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How to Get Free COVID Tests in the Mail

Each household has until March 8 to get theirs

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American households that haven’t done so already this winter have a few more days to order four free at-home COVID-19 tests from the federal government.

The program, which has operated intermittently since 2022, will be suspended on March 8.

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Each household can order four free tests on the website or by calling 1-800-232-0233 (TTY 1-888-720-7489). If you skipped out on ordering a round of tests in the fall of 2023, you can place a double order for eight free tests.

Are Your Tests Expired?

Has it been a while since you tapped into your supply of COVID-19 tests? You’ll want to check their expiration dates.

You can find the expiration date printed on the outer box or package. Some of these dates, however, have been extended, and you can find the extended expiration dates listed on the Food and Drug Administration’s website.

The news comes at a time when COVID-19 trends are starting to decline after a winter surge, the latest data from the Centers for Disease Control and Prevention (CDC) shows. As of March 1, emergency department visits for COVID-19, flu and RSV are decreasing across the U.S. Still, more than 17,000 Americans are being hospitalized each week with COVID-19, federal data shows.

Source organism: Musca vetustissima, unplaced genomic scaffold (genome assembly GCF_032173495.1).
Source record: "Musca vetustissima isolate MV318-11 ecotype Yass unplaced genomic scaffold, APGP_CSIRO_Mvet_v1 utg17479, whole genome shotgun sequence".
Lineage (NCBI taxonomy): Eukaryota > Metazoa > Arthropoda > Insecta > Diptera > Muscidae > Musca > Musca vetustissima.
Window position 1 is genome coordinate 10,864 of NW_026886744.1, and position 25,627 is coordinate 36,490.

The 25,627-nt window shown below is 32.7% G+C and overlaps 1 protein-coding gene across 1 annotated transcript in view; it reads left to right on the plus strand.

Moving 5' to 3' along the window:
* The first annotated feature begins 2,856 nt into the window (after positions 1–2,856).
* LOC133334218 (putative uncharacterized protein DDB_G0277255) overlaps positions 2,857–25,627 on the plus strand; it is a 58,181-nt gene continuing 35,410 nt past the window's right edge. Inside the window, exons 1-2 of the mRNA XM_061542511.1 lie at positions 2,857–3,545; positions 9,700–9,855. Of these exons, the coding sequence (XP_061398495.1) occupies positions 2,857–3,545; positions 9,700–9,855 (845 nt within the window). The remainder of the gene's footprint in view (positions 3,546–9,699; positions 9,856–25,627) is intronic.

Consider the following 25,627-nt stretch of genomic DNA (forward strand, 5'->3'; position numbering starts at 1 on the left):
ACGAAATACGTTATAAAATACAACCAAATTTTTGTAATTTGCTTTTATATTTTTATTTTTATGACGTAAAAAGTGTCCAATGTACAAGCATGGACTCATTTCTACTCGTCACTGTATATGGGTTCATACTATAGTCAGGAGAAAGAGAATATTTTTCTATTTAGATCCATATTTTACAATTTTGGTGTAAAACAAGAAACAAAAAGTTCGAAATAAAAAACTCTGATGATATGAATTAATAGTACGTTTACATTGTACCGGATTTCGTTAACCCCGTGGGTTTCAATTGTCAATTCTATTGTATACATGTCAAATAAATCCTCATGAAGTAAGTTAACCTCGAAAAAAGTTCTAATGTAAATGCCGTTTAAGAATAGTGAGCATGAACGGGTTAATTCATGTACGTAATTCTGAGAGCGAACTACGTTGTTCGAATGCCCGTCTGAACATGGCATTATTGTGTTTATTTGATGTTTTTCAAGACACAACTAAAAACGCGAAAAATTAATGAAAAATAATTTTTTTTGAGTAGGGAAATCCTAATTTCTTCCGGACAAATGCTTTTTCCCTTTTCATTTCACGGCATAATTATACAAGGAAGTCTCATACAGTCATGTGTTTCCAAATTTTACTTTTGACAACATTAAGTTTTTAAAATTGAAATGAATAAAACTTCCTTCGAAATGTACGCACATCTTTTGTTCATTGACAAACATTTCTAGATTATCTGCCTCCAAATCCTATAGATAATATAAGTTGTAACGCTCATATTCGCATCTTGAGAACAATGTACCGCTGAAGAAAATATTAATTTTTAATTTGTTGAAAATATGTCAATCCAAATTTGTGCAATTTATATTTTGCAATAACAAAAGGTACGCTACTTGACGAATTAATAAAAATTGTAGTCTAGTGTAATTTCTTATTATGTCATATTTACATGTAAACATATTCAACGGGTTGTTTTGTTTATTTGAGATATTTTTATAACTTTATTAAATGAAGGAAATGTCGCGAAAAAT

And while wastewater activity levels — which reflect infections — remain high, they are starting to trend downward, the CDC says.

Testing is especially important for older adults

Experts say rapid, easy-to-use tests are key to avoiding waves of illness. For one thing, testing for COVID-19 when you experience symptoms can help cut virus transmission.

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“We know how to avoid spreading [COVID-19] to people,” David Montefiori, director of the Laboratory for AIDS Vaccine Research and Development at Duke University Medical Center, said in a news briefing. “You still want to avoid being in public and being around other people so that they don’t get it.”

Find COVID-19 Vaccines in Your State

AARP's 53 state and territory COVID-19 vaccine guides can help you find vaccines near you and provide the latest answers to common questions about costs, eligibility and availability.

The CDC recently revised its isolation guidelines for COVID-19, recommending that people with the illness stay home and away from others until their symptoms are mild and improving and they’ve been fever-free for at least 24 hours without the help of fever-reducing medicine. Once normal activities resume, additional preventive steps — wearing a mask, for example — are recommended for at least five days to help curb disease spread.

A positive test is also the first step to accessing treatments like Paxlovid that can prevent a mild infection from turning severe. And, says William Schaffner, M.D., of the National Foundation for Infectious Diseases, “the sooner you initiate the treatment, the greater the benefit to you.”

Older adults are among those at highest risk for a serious case of COVID-19. Hospital admission rates for people 65 and older continue to tower over those for younger age groups, federal data shows, and death rates for those age 75-plus remain the highest.

At-home COVID tests cost around $10 each, or about $20 for a pack of two. The government still offers free testing for people without insurance; you can find testing locations on the CDC’s website.

Editor's note: This article was originally published on Sept. 21. It has been updated to reflect new information.

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